Antifouling propellers

Discussion in 'Materials' started by Clipper, Jun 6, 2007.

  1. Clipper
    Joined: Jun 2007
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    Location: Brisbane

    Clipper New Member

    Could someone please advise on the latest methods for priming and antifouling propellers and underwater metal (shafts and rudders in 316 S/Steel). The props are made from NiAlBr. Thanks.
    1 person likes this.
  2. Landlubber
    Joined: Jun 2007
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    Location: Brisbane

    Landlubber Senior Member

    Painting underwater metal

    I have found that one of the best ways is to paint first with International PA10, followad by Interprotect then use your favourite antifouling.
    Hope this helps a bit, there have been over 100 people looked, but no replies to date.
  3. Frosty

    Frosty Previous Member

    With a high speed prop its my opinion you would be waisting your time. A look round the local boat yard should reveal that not may people antifoul thier prop.

    I found that the only way to give it half a chance is to antifoul it the first day your out giving it the longest possible drying time. A good sanpapering up with 100s and give it as long as possible to harden.

    Use a hard not an ablative or self polishing and you might get away with it.
  4. Frosty

    Frosty Previous Member

    Clipper I just noticed that you have bronze prop's and stainless rudders.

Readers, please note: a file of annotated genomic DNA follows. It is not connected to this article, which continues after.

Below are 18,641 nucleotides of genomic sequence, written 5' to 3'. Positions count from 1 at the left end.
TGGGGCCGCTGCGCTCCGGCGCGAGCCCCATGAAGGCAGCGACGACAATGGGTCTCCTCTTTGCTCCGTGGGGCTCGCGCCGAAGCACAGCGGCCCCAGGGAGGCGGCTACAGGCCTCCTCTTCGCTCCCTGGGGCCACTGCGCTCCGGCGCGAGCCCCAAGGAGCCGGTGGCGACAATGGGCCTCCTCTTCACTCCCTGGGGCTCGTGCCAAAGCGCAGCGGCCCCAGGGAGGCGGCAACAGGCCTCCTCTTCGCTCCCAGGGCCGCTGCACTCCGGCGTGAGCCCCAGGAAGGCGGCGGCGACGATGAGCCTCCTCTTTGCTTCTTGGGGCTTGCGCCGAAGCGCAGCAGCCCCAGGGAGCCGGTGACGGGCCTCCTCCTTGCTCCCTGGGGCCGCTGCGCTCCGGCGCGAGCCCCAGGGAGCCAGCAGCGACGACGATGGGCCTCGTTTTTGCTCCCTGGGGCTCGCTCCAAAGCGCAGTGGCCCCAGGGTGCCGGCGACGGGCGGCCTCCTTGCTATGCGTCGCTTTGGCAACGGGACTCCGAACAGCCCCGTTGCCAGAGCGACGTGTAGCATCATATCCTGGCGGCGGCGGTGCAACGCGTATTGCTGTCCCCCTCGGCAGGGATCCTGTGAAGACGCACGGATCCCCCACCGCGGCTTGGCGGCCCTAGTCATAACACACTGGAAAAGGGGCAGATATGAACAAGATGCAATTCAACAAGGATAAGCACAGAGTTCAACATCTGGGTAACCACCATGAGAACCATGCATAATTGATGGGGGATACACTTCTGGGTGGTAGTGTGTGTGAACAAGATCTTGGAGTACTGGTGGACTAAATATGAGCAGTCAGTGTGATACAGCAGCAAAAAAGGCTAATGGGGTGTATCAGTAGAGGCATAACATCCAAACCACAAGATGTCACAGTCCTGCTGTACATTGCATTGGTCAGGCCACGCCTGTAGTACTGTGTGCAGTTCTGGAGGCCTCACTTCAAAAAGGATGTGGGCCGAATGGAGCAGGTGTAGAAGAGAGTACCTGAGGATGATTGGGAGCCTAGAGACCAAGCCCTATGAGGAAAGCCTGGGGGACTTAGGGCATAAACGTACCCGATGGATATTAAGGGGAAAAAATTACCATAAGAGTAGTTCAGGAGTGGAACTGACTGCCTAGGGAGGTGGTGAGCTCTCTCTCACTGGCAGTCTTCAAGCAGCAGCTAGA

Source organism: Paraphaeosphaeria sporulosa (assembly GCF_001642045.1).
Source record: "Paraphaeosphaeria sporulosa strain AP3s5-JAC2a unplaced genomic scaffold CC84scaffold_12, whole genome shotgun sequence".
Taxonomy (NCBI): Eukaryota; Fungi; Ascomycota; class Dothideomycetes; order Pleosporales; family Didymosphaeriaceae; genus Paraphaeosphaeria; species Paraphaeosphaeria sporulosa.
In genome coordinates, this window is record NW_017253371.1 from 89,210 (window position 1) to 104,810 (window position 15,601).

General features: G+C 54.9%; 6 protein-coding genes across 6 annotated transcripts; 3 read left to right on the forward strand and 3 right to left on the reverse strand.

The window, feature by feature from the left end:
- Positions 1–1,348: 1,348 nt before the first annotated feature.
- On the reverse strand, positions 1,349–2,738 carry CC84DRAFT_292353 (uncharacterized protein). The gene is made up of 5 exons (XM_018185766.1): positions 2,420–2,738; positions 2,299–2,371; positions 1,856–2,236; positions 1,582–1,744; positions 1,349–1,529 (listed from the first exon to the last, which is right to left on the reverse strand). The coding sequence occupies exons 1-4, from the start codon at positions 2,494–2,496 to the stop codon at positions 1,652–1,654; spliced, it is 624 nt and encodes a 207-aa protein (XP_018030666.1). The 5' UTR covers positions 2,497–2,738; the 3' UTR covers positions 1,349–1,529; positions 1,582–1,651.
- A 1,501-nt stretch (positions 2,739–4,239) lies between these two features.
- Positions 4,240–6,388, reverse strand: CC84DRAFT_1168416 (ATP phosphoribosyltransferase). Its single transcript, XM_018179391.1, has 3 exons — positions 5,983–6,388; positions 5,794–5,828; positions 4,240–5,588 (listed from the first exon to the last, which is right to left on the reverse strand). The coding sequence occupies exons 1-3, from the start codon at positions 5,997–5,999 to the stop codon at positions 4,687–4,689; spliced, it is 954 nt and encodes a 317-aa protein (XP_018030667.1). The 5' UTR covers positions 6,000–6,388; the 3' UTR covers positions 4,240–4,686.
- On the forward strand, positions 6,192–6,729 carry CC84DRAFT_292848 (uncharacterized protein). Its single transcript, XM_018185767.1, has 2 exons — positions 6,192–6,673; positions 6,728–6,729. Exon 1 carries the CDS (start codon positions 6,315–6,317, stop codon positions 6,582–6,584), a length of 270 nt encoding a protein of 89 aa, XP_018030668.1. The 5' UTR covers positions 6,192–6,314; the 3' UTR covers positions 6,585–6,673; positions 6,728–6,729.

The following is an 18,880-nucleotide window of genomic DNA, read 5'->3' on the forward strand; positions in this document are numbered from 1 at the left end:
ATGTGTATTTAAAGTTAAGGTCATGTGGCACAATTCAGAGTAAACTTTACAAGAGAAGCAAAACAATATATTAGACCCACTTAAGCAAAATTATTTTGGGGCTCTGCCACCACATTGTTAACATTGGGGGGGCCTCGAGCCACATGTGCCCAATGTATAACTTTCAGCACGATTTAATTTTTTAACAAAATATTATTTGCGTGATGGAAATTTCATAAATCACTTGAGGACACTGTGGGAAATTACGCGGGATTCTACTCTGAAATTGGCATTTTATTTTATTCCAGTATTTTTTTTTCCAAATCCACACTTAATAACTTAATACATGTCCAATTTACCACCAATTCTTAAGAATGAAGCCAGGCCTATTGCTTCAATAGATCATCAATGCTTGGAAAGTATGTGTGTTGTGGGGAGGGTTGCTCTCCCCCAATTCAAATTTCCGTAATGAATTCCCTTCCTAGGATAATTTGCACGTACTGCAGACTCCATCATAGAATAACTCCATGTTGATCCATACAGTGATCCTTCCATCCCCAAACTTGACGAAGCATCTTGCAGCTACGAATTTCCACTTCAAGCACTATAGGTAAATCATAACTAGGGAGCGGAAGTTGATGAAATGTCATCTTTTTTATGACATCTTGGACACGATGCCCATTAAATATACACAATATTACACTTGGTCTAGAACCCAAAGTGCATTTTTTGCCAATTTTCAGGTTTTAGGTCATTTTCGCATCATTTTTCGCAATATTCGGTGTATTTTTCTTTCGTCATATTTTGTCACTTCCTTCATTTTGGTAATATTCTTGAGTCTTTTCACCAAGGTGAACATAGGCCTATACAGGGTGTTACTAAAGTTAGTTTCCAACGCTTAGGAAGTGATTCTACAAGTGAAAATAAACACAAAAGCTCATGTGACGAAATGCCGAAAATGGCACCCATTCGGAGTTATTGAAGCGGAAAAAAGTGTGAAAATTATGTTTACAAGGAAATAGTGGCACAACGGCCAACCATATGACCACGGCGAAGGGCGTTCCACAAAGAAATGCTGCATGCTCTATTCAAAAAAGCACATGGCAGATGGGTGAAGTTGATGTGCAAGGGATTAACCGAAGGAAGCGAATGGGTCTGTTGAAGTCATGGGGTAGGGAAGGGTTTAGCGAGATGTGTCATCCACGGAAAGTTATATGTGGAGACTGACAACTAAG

Your going to get some electrolisis corrosion. Is this why you ask how to keep antifouling on?

    At a guess I would say that you are,- and the antifoul just peels off the rudders ? yes?
  5. waikikin
    Joined: Jan 2006
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    Location: Australia

    waikikin Senior Member


    I have had good success with the International PA10 primer on most(not all) occassions as well, some leave nothing on it & if in frequent use works well, some have been slathering lanoline onto a blow torch(looks dodgy) warmed prop & claim great success & a firm even roasts the prop & dip it in although this might make paint harder to stick in future. Jeff.

  6. MikeJohns
    Joined: Aug 2004
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    Location: Australia

    MikeJohns Senior Member

    On larger commercial vessels we always epoxy the shafts and the prop sometimes the shafts are done in epoxy and glass mat.

    Epoxy has a very good electrical resistance and stops the galvanic corrosion that can be particularly severe in the dissimilar shaft prop area. Ship props are often coated with proprietory coatings which are so smooth that they offer poor purchase for biofouling.

    We usually specify a hard specific prop antifouling over epoxy. As Frosty says above a high speed prop quickly erodes paint particulalry the leading edges. Slower displacement hulls with bigger slower props are usually ok. A smooth well applied epoxy over an etched prop sticks surprisingly well. some people just epoxy and clean what doesn't fly off by scrubbing once a month, in colder climates this isn't an option.

    It is always advisable to contact your paint reps and ask them what products they would stand behind.
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